Microsoft could even recycle the existing user interface it already implemented for iCloud. In my estimate Microsoft, it’s just a matter of changing about six variables in the code and adding some text strings! Maybe Microsoft doesn’t want to clutter up the user interface by introducing a new account type. However, Windows already have the “Other account” option. All the pieces are there for full calendar, contact, and email sync from any of provider using open standards.
It’s worth noting that there is a one more account type available in Windows 10: Microsoft Exchange. Exchange is Microsoft’s own proprietary alternative, with a rather hefty licensing fee, to the open standards protocols discussed in this article. Microsoft Exchange is used by Outlook.com and enterprises committed to Microsoft services.
Artificial “problems” like this one really reminds me why I love Free software. It would have been so easy for anyone with half a gram of interest in any of this to take all the almost-but-not-quite bits Microsoft have made and turn them into a great product. Instead, Microsoft is trying to control the market and in effect gets to pick winners and losers in the market based on which providers they choose to support or not. This isn’t made any better by the fact that they’ve added support for open standards, but hide away their configuration options so people can’t use them.
You can configure a custom CalDAV/CardDAV server setup by modifying an iCloud account. This work-around introduces a security issue and doesn’t address the core issue I wanted to address here: A generic account type should be the core feature; with popular branded options being a secondary option.
I believe this is a hubristic self-promoting business decision by Microsoft, and has nothing to do with design nor technical challenges. The exclusion of a system for configuring open standards and competing service providers in Windows 10 smells suspiciously like a scheme for selling more licenses of Microsoft Exchange. Providing Microsoft Exchange services are expensive for service providers compared to free and open standards. However, service providers may feel pressured to make that investment when their customers can’t get their data into Windows 10. The whole thing feels more like the old 90s and 00s Microsoft than the new Microsoft who’ve embraced the Linux application in the Windows kernel.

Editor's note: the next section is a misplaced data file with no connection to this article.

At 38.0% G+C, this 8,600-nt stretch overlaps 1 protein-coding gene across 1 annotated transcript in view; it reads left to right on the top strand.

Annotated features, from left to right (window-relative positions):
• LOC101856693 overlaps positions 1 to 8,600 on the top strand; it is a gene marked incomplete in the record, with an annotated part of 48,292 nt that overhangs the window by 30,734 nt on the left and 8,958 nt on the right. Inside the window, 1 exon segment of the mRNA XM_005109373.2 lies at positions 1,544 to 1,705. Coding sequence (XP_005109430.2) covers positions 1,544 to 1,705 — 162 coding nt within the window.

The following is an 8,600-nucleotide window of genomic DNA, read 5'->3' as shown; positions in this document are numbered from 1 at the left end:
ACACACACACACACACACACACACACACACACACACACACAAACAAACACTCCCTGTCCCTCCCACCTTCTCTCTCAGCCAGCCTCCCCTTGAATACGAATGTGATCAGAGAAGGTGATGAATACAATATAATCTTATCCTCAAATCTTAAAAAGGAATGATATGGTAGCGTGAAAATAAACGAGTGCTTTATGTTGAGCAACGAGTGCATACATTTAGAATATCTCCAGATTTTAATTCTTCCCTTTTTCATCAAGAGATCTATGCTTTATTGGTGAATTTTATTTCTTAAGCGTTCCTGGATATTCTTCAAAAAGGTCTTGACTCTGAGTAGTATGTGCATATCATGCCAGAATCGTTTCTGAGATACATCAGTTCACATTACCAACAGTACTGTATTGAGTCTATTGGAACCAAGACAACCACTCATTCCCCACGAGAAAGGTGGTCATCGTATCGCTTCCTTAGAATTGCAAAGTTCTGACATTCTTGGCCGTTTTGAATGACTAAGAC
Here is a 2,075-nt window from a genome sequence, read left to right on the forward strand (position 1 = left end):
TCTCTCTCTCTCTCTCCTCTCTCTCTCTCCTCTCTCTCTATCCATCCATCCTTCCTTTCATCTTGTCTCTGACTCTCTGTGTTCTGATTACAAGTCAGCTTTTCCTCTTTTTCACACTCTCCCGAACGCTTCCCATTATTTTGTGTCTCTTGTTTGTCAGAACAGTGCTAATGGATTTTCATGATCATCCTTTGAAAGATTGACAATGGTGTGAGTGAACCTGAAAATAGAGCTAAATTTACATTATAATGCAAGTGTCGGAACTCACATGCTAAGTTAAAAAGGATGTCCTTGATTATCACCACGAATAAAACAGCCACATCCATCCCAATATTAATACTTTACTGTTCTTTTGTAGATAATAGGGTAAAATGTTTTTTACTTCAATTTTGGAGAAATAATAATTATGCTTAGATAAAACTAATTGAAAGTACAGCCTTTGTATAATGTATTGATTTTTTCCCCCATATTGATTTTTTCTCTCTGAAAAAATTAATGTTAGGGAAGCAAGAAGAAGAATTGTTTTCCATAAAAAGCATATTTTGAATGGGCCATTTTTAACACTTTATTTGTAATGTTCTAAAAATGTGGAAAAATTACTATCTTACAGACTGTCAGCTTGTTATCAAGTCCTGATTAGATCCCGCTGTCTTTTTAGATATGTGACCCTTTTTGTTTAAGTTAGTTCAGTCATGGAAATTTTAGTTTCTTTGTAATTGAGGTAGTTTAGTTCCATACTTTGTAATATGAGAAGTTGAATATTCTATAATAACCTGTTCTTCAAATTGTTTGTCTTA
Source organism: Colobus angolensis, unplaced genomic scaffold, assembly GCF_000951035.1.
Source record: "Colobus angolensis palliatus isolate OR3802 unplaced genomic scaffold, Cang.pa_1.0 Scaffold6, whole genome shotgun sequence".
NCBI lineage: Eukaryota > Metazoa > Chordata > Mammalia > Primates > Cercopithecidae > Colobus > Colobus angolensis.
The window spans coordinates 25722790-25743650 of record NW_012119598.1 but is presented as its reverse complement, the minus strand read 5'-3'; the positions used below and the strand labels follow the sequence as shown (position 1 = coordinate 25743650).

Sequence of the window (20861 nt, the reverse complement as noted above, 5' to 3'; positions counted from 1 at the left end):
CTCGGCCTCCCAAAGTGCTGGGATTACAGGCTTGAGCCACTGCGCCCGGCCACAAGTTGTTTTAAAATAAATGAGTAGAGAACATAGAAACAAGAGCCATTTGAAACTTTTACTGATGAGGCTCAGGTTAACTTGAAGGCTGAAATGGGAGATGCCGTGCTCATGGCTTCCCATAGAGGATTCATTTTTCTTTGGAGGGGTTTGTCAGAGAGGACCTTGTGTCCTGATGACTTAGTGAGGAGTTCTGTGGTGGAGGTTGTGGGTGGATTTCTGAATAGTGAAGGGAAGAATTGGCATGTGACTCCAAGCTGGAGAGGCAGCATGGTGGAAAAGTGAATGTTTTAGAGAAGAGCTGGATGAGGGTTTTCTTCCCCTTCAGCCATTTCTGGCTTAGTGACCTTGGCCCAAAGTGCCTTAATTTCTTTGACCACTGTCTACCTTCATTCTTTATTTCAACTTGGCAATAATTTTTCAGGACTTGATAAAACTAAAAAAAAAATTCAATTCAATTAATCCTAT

Sniggering Linux users who believe in open code and open standards can take a hike. The Online Accounts systems in GNOME, Ubuntu Unity, Plasma, and MATE do the exact same thing as Window 10. There are underlying CalDAV and CardDAV sync engines (Evolution Data Server, Akonadi) that power them but the user interface only expose two–three providers like Google and Yahoo! with no option to auto-discover or manually configure any other providers.
There are work-arounds available, but the primary method for adding accounts exclude everyone but the largest US service providers by default. That their favorite desktops have chosen to promote hosted services from Google and Yahoo! over open standards that any vendor can support should make any Linux user cringe just a little. macOS and iOS get top marks for having supported and actively worked on this as an open standard for years.
The only ones who get a free pass on this is macOS and iOS users. These two platforms have excellent support for and let users and businesses setup CalDAV and CardDAV accounts on their devices without pretending to be, ironically enough, an Apple iCloud account. Apple even maintains an open source CalDAV and CardDAV server project. When Apple is beating your product on being an open and welcoming platform, you know for sure that you’re doing something wrong.